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CDC Extends “No Sail Order” for Cruise Ships Until October

By Michelle Baran

Jul 17, 2020

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Cruise lines have pushed pause on most sailings into the fall.

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Cruise lines have pushed pause on most sailings into the fall.

The agency has extended the order more than two months beyond the original July 24 expiration date stating that cruise ships continue to be at risk for coronavirus outbreaks.

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This is a developing story. For up-to-date information on traveling during the coronavirus outbreak, visit the websites of the Centers for Disease Control and Prevention and the World Health Organization.

The U.S. Centers for Disease Control and Prevention (CDC) has extended its No Sail Order for cruise ships until September 30, 2020, citing the ongoing challenges for safely operating cruise ships during the global coronavirus pandemic. The order was previously set to expire on July 24.

The move comes one month after the world’s largest group of oceangoing cruise lines had already agreed to suspend cruise ship operations from U.S. ports until September 15, 2020, as they continue to work to address the public health issues that have resulted from the pandemic.

“Although we had hoped that cruise activity could resume as soon as possible after [July 24], it is increasingly clear that more time will be needed to resolve barriers to resumption in the United States,” the Cruise Lines International Association (CLIA) said in a June 19 statement.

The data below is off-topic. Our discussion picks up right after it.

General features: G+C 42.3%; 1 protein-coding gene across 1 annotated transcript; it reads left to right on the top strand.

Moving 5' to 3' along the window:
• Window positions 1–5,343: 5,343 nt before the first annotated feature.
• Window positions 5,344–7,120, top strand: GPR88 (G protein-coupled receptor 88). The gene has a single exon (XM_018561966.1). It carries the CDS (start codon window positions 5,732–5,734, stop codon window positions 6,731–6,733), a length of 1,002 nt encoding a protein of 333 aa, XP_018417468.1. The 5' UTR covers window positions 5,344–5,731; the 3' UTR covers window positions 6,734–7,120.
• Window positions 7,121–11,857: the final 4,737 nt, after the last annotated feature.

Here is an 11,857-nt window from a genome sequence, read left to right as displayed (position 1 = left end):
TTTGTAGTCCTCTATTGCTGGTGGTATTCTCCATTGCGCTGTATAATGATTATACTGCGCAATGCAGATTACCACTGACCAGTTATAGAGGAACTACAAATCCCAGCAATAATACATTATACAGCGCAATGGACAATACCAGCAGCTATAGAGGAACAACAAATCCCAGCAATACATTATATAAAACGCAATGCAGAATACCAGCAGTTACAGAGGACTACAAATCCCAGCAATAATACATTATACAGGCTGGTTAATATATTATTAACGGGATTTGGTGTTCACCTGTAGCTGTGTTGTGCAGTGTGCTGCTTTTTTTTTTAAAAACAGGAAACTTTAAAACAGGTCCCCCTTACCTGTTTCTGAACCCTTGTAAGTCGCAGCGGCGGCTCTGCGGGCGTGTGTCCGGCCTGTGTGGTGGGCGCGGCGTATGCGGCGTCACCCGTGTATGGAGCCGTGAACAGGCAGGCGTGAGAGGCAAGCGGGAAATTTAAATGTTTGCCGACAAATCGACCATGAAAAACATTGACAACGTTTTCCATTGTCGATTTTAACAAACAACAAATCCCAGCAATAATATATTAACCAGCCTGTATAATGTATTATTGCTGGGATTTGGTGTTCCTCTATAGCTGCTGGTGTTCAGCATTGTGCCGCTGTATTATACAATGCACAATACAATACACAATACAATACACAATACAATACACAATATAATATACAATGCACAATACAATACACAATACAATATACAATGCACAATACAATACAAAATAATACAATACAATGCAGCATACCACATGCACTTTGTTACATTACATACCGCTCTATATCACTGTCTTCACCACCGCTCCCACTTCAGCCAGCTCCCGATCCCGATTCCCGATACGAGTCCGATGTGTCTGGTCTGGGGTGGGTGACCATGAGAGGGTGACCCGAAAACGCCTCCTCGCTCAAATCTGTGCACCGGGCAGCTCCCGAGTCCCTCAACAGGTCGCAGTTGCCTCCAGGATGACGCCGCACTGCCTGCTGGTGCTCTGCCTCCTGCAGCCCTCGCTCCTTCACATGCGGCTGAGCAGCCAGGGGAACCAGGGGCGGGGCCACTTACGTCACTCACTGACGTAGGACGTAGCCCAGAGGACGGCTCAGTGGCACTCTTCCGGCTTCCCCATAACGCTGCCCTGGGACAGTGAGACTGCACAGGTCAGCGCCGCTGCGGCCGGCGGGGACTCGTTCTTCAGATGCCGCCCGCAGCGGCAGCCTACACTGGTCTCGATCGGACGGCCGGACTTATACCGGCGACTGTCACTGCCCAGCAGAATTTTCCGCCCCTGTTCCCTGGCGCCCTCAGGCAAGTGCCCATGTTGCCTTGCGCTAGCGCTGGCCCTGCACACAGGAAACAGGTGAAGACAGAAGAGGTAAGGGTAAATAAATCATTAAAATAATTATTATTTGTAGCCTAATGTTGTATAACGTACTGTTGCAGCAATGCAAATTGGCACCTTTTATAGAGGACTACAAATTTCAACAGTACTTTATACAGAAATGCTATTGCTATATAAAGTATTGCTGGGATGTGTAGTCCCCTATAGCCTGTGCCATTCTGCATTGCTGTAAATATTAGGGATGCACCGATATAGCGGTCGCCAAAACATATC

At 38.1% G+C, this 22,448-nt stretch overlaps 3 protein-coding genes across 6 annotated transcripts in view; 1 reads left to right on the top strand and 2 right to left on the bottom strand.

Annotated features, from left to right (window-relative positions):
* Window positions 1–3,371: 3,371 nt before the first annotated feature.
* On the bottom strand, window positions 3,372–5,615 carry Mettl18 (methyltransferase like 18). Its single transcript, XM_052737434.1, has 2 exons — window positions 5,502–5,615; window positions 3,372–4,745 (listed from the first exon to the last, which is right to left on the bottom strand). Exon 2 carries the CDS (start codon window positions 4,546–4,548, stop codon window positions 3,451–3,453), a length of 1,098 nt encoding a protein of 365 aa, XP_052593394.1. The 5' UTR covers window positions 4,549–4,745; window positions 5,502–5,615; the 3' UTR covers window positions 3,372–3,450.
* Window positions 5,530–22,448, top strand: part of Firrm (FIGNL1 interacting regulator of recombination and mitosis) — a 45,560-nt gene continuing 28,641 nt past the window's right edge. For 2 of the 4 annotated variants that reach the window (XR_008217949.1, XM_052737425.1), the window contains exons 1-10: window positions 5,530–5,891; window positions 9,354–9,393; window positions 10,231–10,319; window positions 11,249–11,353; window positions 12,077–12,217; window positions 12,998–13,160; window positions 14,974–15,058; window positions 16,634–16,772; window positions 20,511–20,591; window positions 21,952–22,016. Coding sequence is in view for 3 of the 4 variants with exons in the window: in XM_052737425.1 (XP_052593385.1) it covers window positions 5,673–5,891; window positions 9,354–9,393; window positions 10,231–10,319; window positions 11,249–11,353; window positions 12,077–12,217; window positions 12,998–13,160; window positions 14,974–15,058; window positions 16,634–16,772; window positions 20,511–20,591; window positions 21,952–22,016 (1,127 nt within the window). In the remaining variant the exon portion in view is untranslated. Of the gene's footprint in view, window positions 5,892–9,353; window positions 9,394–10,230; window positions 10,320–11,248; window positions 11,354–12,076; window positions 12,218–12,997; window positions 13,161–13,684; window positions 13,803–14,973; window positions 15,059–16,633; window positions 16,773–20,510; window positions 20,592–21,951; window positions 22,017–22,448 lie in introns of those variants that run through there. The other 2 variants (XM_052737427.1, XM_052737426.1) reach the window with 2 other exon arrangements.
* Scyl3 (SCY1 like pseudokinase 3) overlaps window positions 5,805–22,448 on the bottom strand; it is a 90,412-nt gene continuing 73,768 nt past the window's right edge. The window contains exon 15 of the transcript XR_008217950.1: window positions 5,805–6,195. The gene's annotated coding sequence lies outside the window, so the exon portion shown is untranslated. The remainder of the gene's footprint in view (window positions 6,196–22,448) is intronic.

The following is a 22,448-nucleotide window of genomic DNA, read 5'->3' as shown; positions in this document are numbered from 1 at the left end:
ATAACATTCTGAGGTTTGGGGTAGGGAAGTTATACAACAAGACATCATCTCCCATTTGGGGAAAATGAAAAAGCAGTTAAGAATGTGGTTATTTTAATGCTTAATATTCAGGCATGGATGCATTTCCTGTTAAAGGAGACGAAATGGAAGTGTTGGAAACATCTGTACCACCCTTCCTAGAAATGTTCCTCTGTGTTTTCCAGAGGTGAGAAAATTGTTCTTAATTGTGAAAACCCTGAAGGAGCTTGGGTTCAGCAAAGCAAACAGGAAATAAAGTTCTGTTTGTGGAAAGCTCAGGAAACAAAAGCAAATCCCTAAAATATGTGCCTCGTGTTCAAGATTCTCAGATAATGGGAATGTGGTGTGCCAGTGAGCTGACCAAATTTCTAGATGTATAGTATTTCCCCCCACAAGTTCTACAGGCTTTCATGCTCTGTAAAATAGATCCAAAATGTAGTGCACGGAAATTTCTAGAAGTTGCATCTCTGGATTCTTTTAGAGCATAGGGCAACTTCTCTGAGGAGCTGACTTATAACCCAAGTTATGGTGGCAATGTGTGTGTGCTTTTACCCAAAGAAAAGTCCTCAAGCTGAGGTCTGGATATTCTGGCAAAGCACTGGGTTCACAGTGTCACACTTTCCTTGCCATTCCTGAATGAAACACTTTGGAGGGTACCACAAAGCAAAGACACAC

CLIA consists of more than 50 domestic and international cruise lines, including some of the largest and most well-known lines, such as Carnival Cruise Line, Celebrity Cruises, Crystal Cruises, Cunard Line, Disney Cruise Line, Holland America Line, Norwegian Cruise Line, Oceania Cruises, Princess Cruises, Royal Caribbean International, Seabourn, Silversea Cruises, and Windstar Cruises.

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The CDC’s updated No Sail Order applies to cruise ships that carry 250 passengers or more and that operate from U.S. ports. The agency stated that passengers and crew on these ships remain at increased risk of COVID-19 infection due to the “crowded” environment on cruise vessels.

The CDC is requiring that cruise lines develop robust plans for preventing and responding to the spread of COVID-19 onboard their ships that must then be approved by the CDC in order for cruise ships to be permitted to sail. According to the CDC, seven cruise lines have presented their plans, including Carnival Corporation, Royal Caribbean Cruise Line, Disney Cruise Line, Virgin Voyages, Windstar Cruises, MSC Cruises, and Bahamas Paradise Cruise Lines. But aside from those submitted by Bahamas Paradise Cruise Lines, the plans were “incomplete,” according to the agency, and did not fully meet its requirements.

The “areas of major concern” in the submitted plans included inadequate details regarding how COVID-19 testing equipment and procedures would be obtained and carried out; insufficient information about how social-distancing measures will be implemented onboard; not enough medical care facilities; and remaining questions about buffet food service, salons, and gyms onboard. The agency said it has provided feedback to the cruise lines that submitted plans and is working with them on how best to address the concerns.

Other cruise lines announce new start dates for the summer and fall